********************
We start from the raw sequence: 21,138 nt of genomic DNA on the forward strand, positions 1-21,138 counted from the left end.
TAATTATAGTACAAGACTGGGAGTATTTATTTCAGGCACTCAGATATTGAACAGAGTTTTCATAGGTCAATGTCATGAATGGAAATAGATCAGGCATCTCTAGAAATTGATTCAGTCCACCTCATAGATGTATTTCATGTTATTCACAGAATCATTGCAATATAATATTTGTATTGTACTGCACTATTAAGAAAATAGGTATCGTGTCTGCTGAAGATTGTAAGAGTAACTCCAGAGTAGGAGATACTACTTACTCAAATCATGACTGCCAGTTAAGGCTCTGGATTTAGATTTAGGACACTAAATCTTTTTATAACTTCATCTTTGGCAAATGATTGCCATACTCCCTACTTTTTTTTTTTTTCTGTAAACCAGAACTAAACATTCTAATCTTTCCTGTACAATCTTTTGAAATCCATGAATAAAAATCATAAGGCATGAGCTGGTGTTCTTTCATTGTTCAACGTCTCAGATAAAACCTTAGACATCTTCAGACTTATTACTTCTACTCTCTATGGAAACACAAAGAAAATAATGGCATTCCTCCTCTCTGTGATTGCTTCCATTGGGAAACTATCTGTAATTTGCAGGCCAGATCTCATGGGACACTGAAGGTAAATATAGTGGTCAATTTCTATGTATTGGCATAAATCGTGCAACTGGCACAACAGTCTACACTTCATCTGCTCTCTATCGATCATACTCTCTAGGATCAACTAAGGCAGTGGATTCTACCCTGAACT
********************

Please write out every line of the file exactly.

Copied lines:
We start from the raw sequence: 21,138 nt of genomic DNA on the forward strand, positions 1-21,138 counted from the left end.
TAATTATAGTACAAGACTGGGAGTATTTATTTCAGGCACTCAGATATTGAACAGAGTTTTCATAGGTCAATGTCATGAATGGAAATAGATCAGGCATCTCTAGAAATTGATTCAGTCCACCTCATAGATGTATTTCATGTTATTCACAGAATCATTGCAATATAATATTTGTATTGTACTGCACTATTAAGAAAATAGGTATCGTGTCTGCTGAAGATTGTAAGAGTAACTCCAGAGTAGGAGATACTACTTACTCAAATCATGACTGCCAGTTAAGGCTCTGGATTTAGATTTAGGACACTAAATCTTTTTATAACTTCATCTTTGGCAAATGATTGCCATACTCCCTACTTTTTTTTTTTTTCTGTAAACCAGAACTAAACATTCTAATCTTTCCTGTACAATCTTTTGAAATCCATGAATAAAAATCATAAGGCATGAGCTGGTGTTCTTTCATTGTTCAACGTCTCAGATAAAACCTTAGACATCTTCAGACTTATTACTTCTACTCTCTATGGAAACACAAAGAAAATAATGGCATTCCTCCTCTCTGTGATTGCTTCCATTGGGAAACTATCTGTAATTTGCAGGCCAGATCTCATGGGACACTGAAGGTAAATATAGTGGTCAATTTCTATGTATTGGCATAAATCGTGCAACTGGCACAACAGTCTACACTTCATCTGCTCTCTATCGATCATACTCTCTAGGATCAACTAAGGCAGTGGATTCTACCCTGAACT